Continuous positive airway pressure (CPAP) treatment seems to improve cognitive functioning in patients with Alzheimer’s disease who also suffer from obstructive sleep apnea, according to the results of a randomized clinical trial conducted at the University of California, San Diego. The study – led by Sonia Ancoli-Israel, Ph.D., professor of psychiatry at the UC San Diego School of Medicine and one of the nation’s preeminent experts in the field of sleep disorders and sleep research in aging populations – was published in the November issue of the Journal of the American Geriatric Society. The research team, including physicians from UC San Diego’s departments of psychiatry, medicine, neurosciences and family and preventive medicine, and Veteran’s Affairs San Diego Healthcare System, looked at 52 men and women with mild to moderate Alzheimer’s disease and obstructive sleep apnea (OSA). OSA is a breathing disorder characterized by brief interruptions of breathing during sleep, caused by a temporary, partial, or complete blockage in the airway. The prevalence of OSA in patients with dementia has been estimated to be as high as 70 to 80 percent.
“Although it is unlikely that OSA causes dementia, the lowered oxygen levels and sleep fragmentation associated with OSA might worsen cognitive function,” said Ancoli-Israel. “This study, which showed significant improvement in patients’ neurological test scores after treatment with CPAP, suggests that clinicians who treat patients with Alzheimer’s disease and sleep apnea should consider implementing CPAP treatment.”
“Any intervention that improves cognition in patients with Alzheimer’s disease is likely to result in greater independence for the patient and less burden on their caretakers,” said co-author Jody Corey-Bloom, M.D., Ph.D., professor of neurosciences at UC San Diego and research at UCSD’s Shiley-Marcos Alzheimer’s Disease Research Center. She added that earlier results from the same study – published in the Journal of the American Geriatric Society in 2006 – had shown that CPAP also reduced daytime sleepiness, a common complaint of Alzheimer’s patients and their caregivers.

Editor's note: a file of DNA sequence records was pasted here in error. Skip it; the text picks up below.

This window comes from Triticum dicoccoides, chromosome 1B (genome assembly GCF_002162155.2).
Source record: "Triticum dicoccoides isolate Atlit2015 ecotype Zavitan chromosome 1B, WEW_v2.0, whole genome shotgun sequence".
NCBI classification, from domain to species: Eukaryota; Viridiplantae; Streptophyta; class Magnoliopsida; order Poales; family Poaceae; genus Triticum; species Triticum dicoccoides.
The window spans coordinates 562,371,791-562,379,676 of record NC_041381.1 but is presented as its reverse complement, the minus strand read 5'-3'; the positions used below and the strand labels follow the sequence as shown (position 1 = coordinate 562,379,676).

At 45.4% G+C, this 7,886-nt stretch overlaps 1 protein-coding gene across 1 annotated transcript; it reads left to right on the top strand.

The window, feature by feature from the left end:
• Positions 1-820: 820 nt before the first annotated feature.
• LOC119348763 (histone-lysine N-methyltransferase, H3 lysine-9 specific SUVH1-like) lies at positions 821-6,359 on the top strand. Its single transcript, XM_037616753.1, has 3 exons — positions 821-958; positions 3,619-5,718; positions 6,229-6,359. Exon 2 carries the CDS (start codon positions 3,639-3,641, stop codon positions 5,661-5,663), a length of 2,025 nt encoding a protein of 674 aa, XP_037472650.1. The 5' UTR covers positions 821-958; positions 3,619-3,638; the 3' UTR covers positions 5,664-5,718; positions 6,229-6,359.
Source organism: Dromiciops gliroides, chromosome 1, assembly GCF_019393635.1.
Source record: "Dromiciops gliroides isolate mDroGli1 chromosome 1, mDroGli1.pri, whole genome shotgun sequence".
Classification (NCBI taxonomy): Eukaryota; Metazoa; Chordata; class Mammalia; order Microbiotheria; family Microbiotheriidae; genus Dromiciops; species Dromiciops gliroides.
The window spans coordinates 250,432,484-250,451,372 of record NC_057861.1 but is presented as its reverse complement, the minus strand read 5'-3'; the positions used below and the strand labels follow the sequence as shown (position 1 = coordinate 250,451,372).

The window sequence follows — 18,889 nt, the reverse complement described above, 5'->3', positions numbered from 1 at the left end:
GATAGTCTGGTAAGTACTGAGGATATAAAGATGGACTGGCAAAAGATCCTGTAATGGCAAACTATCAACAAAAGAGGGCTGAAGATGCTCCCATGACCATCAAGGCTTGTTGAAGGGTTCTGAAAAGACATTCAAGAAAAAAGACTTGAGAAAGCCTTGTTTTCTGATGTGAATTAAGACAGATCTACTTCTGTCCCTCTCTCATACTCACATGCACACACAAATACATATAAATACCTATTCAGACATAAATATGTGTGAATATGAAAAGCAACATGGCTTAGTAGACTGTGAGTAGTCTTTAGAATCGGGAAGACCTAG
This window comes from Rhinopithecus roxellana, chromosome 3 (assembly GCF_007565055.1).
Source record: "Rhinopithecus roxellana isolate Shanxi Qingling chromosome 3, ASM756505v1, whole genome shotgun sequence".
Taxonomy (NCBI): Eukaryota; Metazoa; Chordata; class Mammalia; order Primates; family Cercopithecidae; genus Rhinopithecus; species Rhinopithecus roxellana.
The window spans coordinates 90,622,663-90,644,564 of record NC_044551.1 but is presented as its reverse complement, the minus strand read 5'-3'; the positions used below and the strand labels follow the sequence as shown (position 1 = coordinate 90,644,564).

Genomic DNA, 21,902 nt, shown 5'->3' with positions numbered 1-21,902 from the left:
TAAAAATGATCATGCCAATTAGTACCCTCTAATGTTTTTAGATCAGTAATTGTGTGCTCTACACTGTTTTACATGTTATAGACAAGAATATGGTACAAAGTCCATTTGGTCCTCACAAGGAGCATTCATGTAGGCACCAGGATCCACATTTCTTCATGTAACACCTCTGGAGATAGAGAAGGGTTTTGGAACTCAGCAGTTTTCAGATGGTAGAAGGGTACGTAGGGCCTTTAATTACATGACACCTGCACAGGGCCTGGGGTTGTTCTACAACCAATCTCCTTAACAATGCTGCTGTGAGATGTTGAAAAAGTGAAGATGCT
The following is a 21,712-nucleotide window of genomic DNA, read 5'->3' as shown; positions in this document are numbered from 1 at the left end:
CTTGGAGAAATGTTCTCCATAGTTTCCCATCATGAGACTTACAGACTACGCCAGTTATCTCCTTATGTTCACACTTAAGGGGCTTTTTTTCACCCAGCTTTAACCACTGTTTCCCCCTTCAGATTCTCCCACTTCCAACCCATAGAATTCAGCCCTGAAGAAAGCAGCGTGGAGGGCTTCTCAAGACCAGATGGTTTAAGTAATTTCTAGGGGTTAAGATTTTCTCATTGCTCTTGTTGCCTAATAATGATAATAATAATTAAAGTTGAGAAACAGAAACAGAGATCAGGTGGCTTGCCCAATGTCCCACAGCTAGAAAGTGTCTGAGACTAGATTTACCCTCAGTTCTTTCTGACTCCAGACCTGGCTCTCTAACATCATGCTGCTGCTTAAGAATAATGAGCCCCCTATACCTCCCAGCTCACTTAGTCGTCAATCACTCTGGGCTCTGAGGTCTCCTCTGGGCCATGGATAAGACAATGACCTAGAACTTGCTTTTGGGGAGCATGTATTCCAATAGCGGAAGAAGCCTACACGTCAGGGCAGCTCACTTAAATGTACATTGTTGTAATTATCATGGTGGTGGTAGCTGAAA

A CPAP machine is a breathing assist device worn over the mouth or nose, providing constant pressurized air and giving nighttime relief for individuals who suffer from sleep apnea. Participants were randomized to either therapeutic CPAP for six weeks, or a placebo CPAP for three weeks followed by therapeutic CPAP for an additional three weeks. Both groups received a complete battery of neuropsychological tests before treatment, at three and at six weeks.
A comparison of the randomized subjects receiving therapy over the first three-week period did not result in a statistically significant improvement in cognition, although all measures changed in the expected directions. However, after the placebo group was switched to therapeutic CPAP treatment, the group as a whole showed a significant improvement in cognition after three weeks of treatment.
Ancoli-Israel explained the discrepancy, stating that because of the smaller size of the first group of subjects – the half measured after three weeks on the therapy – a statistically significant difference couldn’t be shown. However, when the before-CPAP scores of the entire group of Alzheimer patients were compared to post-therapy scores, the larger sample size demonstrated improved cognition.
“The change in scores for individual tests suggested improvements in verbal learning and memory as well as some aspects of executive function such as cognitive flexibility and mental processing speed,” said Ancoli-Israel.
A relationship between symptoms of OSA and cognitive impairment has been identified in normal adults as well as in patients with dementia. According to the study’s authors, most past studies examining the effect of CPAP on OSA in patients without dementia have reported improvements in cognition.
In a report published in the American Journal of Geriatric Psychiatry in February 2006 by these researchers, examining 30 patients with Alzheimer’s disease and OSA, showed they were able to tolerate and adhere to the CPAP therapy. A fourth study by the research group, published in 2006 in the journal Behavioral Sleep Medicine, showed that elderly patients with dementia – particularly Alzheimer’s disease – suffered more severe symptoms from sleep apnea, such as frequent awakenings, than OSA patients without dementia.
“The severity of these sleep disruptions may parallel the decline in cognitive functioning seen in elderly patients with Alzheimer’s disease,” said Ancoli-Israel. “While CPAP by no means treats the underlying cause of Alzheimer’s disease, by improving patients’ sleep patterns, the hope is that their overall cognitive functioning can also improve.”
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